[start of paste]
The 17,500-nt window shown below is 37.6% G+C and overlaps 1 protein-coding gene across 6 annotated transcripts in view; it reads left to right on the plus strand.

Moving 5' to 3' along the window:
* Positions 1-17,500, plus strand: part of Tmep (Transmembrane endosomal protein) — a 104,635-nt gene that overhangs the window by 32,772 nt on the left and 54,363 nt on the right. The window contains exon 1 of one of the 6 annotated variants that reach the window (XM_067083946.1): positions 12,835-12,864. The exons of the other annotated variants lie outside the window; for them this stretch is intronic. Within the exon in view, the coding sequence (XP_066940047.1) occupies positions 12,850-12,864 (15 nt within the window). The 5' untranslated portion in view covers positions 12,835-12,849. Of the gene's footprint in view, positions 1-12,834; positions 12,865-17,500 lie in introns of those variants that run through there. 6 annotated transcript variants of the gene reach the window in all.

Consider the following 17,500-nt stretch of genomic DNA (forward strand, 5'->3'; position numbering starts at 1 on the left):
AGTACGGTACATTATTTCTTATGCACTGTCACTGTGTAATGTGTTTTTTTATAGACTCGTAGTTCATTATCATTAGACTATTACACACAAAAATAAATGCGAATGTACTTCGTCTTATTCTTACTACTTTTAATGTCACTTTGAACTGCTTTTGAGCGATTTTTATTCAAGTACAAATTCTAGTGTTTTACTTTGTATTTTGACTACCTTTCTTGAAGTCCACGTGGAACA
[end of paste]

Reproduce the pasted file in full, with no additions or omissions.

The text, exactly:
The 17,500-nt window shown below is 37.6% G+C and overlaps 1 protein-coding gene across 6 annotated transcripts in view; it reads left to right on the plus strand.

Moving 5' to 3' along the window:
* Positions 1-17,500, plus strand: part of Tmep (Transmembrane endosomal protein) — a 104,635-nt gene that overhangs the window by 32,772 nt on the left and 54,363 nt on the right. The window contains exon 1 of one of the 6 annotated variants that reach the window (XM_067083946.1): positions 12,835-12,864. The exons of the other annotated variants lie outside the window; for them this stretch is intronic. Within the exon in view, the coding sequence (XP_066940047.1) occupies positions 12,850-12,864 (15 nt within the window). The 5' untranslated portion in view covers positions 12,835-12,849. Of the gene's footprint in view, positions 1-12,834; positions 12,865-17,500 lie in introns of those variants that run through there. 6 annotated transcript variants of the gene reach the window in all.

Consider the following 17,500-nt stretch of genomic DNA (forward strand, 5'->3'; position numbering starts at 1 on the left):
AGTACGGTACATTATTTCTTATGCACTGTCACTGTGTAATGTGTTTTTTTATAGACTCGTAGTTCATTATCATTAGACTATTACACACAAAAATAAATGCGAATGTACTTCGTCTTATTCTTACTACTTTTAATGTCACTTTGAACTGCTTTTGAGCGATTTTTATTCAAGTACAAATTCTAGTGTTTTACTTTGTATTTTGACTACCTTTCTTGAAGTCCACGTGGAACA